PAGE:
WASHINGTON - President Barack Obama offered a smorgasbord of Republican-friendly proposals in his State of the Union speech on Tuesday that could test the willingness of his political rivals to compromise ahead of the 2012 White House election.
Acknowledging the realities of divided government, Obama endorsed several ideas long favored by Republicans -- a reduction in corporate tax rates, a simplification of the tax code, an end to pet spending projects by lawmakers called earmarks and consolidation of the federal government.
Obama agreed with Republicans on the need to rein in spending, and proposed a five-year freeze on a portion of domestic spending -- although he stopped far short of the heavy cuts Republicans have demanded.
Republicans seized control of the House of Representatives in elections last November and their willingness -- or not -- to embrace those ideas could be an early sign of the level of cooperation between the parties in the months ahead.
"Republicans have a responsibility to work with us to create jobs instead of wasting time with pointless political stunts," Senate Democratic leader Harry Reid said after the speech.
Obama has moved to the center since November in a bid for the independent support that shifted away from Democrats in the congressional elections. His approval ratings have rebounded slightly to above 50 percent.
But he drew several stark political lines in Tuesday's speech that are certain to spark new clashes with Republicans. He renewed his opposition to a permanent extension of tax cuts for the wealthiest Americans, called for another effort on immigration reform and warned against broad changes in his healthcare overhaul.
Republicans were unimpressed by Obama's proposal to freeze non-security discretionary spending for five years, which would cut the deficit by $400 billion over 10 years.
"I like the fact that he wants to do something about spending. However, freezing government spending for five years at the increased levels of the last two years is really not enough," Senate Republican leader Mitch McConnell said.
Republicans also were skeptical they were seeing a new Obama. When he called for investment in job-creating research and education, Republicans heard the words "big spender."
"When the president says 'investment' he means bigger federal government and higher taxes," said Republican Senator Jim DeMint, a favorite of the conservative Tea Party movement that has pushed for lower spending and reduced government.
CHANGE IN TONE, BUT NOT POLICY
Representative Pete Sessions, who runs the House Republican campaign committee, said Obama had changed his tone "but it's still unclear when he will offer the change in his policies that voters asked for on Election Day."
The speech's bipartisan tone was matched by the mood in Congress, where some members ditched their traditional partisan seating arrangements to sit together regardless of party after the Arizona shooting of Congresswoman Gabrielle Giffords.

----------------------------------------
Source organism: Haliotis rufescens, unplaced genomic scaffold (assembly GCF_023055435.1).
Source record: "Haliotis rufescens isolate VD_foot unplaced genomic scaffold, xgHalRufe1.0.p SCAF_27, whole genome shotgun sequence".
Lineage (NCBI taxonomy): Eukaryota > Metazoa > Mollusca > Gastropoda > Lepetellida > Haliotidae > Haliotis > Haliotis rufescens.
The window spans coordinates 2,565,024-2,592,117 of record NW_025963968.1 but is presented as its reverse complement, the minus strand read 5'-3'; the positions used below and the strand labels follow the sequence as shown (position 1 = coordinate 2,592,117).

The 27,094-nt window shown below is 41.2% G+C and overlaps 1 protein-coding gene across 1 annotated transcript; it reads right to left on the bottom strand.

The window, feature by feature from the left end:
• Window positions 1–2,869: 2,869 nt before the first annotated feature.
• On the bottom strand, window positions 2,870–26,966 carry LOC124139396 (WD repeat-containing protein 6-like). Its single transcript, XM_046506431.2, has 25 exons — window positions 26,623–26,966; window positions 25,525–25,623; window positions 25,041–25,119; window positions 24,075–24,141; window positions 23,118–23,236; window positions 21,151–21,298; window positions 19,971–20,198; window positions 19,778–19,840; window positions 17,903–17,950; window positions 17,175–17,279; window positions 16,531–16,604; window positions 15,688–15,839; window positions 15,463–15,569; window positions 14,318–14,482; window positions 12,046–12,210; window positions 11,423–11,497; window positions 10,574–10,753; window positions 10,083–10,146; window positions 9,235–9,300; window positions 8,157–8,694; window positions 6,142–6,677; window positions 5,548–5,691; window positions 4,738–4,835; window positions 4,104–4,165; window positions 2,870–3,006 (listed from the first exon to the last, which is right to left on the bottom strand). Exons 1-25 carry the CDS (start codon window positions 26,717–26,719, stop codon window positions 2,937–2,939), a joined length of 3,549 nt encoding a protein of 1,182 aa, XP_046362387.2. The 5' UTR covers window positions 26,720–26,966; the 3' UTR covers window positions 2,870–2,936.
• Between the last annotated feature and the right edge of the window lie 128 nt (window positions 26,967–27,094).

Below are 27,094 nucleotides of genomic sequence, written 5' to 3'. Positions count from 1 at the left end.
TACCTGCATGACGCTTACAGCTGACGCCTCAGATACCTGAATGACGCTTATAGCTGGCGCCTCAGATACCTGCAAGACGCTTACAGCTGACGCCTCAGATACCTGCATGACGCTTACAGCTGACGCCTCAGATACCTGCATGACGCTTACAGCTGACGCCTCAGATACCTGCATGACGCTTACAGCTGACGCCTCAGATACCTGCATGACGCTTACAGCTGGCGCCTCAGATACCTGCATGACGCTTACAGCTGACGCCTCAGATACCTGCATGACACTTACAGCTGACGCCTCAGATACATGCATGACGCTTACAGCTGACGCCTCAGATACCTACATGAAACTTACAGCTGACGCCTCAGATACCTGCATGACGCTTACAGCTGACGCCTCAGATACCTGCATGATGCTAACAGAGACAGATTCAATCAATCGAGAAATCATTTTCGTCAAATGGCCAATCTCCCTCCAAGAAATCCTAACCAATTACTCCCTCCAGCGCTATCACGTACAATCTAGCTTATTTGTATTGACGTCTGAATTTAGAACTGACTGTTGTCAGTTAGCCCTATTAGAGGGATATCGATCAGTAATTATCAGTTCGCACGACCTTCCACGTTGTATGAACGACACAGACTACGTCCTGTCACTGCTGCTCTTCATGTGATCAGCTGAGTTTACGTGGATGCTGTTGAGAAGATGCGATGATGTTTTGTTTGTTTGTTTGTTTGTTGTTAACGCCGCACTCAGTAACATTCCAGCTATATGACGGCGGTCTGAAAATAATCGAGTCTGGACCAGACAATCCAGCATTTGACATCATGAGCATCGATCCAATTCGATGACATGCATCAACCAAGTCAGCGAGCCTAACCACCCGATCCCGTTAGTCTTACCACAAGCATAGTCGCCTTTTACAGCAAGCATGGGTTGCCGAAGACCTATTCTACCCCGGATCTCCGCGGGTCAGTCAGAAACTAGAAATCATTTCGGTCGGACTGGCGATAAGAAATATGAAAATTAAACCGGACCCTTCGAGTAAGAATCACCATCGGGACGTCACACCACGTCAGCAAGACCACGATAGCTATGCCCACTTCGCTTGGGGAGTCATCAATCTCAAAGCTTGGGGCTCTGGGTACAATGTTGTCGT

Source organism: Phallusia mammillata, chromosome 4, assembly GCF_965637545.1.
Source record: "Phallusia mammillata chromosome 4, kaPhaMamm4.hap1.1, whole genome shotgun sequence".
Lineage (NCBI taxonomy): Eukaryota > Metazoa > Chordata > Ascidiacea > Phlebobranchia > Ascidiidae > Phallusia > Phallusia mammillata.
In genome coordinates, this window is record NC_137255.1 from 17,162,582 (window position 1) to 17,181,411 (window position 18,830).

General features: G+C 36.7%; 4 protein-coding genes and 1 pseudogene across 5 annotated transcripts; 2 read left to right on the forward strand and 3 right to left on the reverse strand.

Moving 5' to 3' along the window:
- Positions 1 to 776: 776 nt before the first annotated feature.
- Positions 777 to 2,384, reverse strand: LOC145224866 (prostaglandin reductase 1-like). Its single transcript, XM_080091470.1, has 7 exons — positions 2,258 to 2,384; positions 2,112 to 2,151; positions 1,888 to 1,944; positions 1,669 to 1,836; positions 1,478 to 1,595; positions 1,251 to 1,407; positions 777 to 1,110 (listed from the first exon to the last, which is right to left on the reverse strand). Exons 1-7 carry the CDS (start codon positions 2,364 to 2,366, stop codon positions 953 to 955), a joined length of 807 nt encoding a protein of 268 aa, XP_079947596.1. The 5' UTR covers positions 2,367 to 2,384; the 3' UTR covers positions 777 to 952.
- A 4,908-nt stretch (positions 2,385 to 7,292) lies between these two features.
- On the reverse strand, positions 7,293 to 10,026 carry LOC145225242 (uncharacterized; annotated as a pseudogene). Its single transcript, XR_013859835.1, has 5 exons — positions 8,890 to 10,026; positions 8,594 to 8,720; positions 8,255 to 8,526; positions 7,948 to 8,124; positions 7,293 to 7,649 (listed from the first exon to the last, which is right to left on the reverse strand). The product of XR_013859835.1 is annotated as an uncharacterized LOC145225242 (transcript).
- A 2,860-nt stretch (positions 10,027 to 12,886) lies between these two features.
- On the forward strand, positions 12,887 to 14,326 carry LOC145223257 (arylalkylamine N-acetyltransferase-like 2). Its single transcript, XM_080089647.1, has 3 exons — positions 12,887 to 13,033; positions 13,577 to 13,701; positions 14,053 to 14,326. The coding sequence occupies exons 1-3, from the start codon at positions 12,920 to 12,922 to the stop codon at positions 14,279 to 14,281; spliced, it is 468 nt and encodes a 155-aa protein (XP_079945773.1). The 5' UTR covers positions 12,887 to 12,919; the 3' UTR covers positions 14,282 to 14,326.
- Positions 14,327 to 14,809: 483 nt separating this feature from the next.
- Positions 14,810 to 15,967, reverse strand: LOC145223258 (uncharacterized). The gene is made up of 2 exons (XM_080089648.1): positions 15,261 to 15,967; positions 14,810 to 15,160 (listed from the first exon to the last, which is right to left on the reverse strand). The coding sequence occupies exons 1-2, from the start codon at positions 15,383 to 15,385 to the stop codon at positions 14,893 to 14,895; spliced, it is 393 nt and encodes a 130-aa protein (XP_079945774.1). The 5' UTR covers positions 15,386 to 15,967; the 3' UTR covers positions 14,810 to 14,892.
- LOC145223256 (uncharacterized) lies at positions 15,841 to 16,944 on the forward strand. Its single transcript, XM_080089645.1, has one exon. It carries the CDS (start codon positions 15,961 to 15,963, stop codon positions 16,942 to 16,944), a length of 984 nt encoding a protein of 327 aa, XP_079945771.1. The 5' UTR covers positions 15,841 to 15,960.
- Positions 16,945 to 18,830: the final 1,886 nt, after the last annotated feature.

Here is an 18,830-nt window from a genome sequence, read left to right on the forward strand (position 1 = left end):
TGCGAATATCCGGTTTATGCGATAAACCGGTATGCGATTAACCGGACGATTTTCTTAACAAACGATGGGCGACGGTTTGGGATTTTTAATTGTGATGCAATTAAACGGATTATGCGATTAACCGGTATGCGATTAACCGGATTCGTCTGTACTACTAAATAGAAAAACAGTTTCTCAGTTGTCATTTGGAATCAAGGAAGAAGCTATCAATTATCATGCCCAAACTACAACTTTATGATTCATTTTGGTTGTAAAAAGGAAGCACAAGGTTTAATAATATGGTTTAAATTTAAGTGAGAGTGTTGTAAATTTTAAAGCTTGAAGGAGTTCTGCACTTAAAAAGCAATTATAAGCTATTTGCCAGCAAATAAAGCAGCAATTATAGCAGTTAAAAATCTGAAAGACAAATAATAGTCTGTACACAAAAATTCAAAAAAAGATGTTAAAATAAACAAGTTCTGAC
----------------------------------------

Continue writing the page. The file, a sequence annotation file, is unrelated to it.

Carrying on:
Although the motives of the suspect are not known, the shooting earlier this month, in which six people were killed, prompted many calls for a more civil tone in national politics.
"What comes of this moment will be determined not by whether we can sit together tonight, but whether we can work together tomorrow," Obama told Congress.
Obama, who is gearing up to formally open his re-election run in the next few months, continued the shift to the center that he started after the November election.
That shift helped him forge a tax deal with Republicans, repeal the ban on gays serving openly in the military and ratification of a new nuclear arms treaty with Russia during the final days of the old Congress in December.
Those moves, along with his response to the Arizona shooting and growing public confidence in the economy, helped push his approval ratings up in recent weeks.
"He isn't just moving towards the middle, he is leaping there," said Paul Sracic, chairman of the political science department at Youngstown State University in Ohio. "Interestingly enough, in moving right he may be marginalizing the Tea Party movement."
But the move to the middle is unlikely to stave off looming battles with Republicans on ways to shrink the budget deficit and rein in spending.
Obama, who has appealed to the business community by bringing in more industry-friendly economic advisers and pledging to trim regulations, offered more olive branches to business leaders.
He pledged to fulfill a longtime Republican goal, reducing the corporate tax rate for the first time in 25 years, but said he would pay for the reduction by closing tax loopholes -- the sort of vague promise that leaves plenty of room for interpretation.
U.S. Chamber of Commerce President Thomas Donohue said politics should not get in the way of progress.
"The U.S. Chamber will work with anyone who shares our goals and we don't care who gets the credit," he said.
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